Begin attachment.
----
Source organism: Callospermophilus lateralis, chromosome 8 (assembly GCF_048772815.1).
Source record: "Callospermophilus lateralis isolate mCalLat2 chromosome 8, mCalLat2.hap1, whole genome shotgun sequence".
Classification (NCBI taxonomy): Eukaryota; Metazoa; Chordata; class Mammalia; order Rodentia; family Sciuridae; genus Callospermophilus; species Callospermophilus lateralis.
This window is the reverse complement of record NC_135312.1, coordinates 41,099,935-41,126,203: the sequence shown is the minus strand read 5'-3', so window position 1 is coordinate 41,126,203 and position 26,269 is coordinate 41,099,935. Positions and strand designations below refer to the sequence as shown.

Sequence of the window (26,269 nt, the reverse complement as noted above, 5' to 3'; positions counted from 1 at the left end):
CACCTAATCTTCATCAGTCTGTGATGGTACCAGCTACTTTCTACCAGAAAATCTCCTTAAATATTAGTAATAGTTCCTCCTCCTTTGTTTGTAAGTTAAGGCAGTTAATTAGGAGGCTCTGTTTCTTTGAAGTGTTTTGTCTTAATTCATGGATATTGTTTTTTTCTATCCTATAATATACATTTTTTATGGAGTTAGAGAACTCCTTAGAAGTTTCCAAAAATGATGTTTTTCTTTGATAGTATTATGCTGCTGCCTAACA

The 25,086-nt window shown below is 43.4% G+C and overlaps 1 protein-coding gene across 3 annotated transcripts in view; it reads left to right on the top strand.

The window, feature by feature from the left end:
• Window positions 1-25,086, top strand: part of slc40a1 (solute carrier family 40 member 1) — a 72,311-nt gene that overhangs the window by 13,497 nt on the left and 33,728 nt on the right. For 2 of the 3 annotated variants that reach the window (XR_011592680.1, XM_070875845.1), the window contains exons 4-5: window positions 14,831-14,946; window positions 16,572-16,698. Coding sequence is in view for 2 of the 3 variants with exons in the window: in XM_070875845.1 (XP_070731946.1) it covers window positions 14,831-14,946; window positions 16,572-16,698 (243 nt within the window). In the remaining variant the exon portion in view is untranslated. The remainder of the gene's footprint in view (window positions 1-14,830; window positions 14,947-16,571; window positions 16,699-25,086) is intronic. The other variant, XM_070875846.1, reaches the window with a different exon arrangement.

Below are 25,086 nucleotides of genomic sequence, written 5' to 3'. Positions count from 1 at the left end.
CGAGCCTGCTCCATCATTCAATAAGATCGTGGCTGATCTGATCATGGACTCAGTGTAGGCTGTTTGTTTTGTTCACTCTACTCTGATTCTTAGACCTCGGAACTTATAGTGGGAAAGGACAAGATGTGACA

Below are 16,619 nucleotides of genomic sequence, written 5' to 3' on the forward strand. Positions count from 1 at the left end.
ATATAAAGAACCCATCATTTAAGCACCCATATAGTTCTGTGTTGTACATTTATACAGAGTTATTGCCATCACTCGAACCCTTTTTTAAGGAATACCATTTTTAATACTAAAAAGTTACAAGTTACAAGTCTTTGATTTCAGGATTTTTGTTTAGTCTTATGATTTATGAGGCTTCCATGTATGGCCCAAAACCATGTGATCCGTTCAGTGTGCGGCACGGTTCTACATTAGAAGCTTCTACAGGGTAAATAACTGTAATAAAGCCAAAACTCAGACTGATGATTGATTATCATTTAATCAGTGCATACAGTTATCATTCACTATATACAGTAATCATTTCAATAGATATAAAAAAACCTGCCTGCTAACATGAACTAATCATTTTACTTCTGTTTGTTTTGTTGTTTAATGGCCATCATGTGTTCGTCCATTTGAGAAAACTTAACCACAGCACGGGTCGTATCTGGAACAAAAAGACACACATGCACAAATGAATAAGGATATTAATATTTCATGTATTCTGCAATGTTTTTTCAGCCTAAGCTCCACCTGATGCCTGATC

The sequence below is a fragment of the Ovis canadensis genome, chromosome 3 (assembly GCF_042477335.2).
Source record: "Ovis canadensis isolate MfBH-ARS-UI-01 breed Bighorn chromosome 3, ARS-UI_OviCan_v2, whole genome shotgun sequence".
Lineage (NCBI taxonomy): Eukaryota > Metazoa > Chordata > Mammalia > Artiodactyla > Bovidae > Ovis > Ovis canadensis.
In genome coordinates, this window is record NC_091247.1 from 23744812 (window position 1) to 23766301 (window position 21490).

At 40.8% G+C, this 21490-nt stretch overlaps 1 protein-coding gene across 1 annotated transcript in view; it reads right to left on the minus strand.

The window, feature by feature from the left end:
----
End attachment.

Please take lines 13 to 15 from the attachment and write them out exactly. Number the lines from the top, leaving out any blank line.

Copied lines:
ATATAAAGAACCCATCATTTAAGCACCCATATAGTTCTGTGTTGTACATTTATACAGAGTTATTGCCATCACTCGAACCCTTTTTTAAGGAATACCATTTTTAATACTAAAAAGTTACAAGTTACAAGTCTTTGATTTCAGGATTTTTGTTTAGTCTTATGATTTATGAGGCTTCCATGTATGGCCCAAAACCATGTGATCCGTTCAGTGTGCGGCACGGTTCTACATTAGAAGCTTCTACAGGGTAAATAACTGTAATAAAGCCAAAACTCAGACTGATGATTGATTATCATTTAATCAGTGCATACAGTTATCATTCACTATATACAGTAATCATTTCAATAGATATAAAAAAACCTGCCTGCTAACATGAACTAATCATTTTACTTCTGTTTGTTTTGTTGTTTAATGGCCATCATGTGTTCGTCCATTTGAGAAAACTTAACCACAGCACGGGTCGTATCTGGAACAAAAAGACACACATGCACAAATGAATAAGGATATTAATATTTCATGTATTCTGCAATGTTTTTTCAGCCTAAGCTCCACCTGATGCCTGATC

The sequence below is a fragment of the Ovis canadensis genome, chromosome 3 (assembly GCF_042477335.2).
Source record: "Ovis canadensis isolate MfBH-ARS-UI-01 breed Bighorn chromosome 3, ARS-UI_OviCan_v2, whole genome shotgun sequence".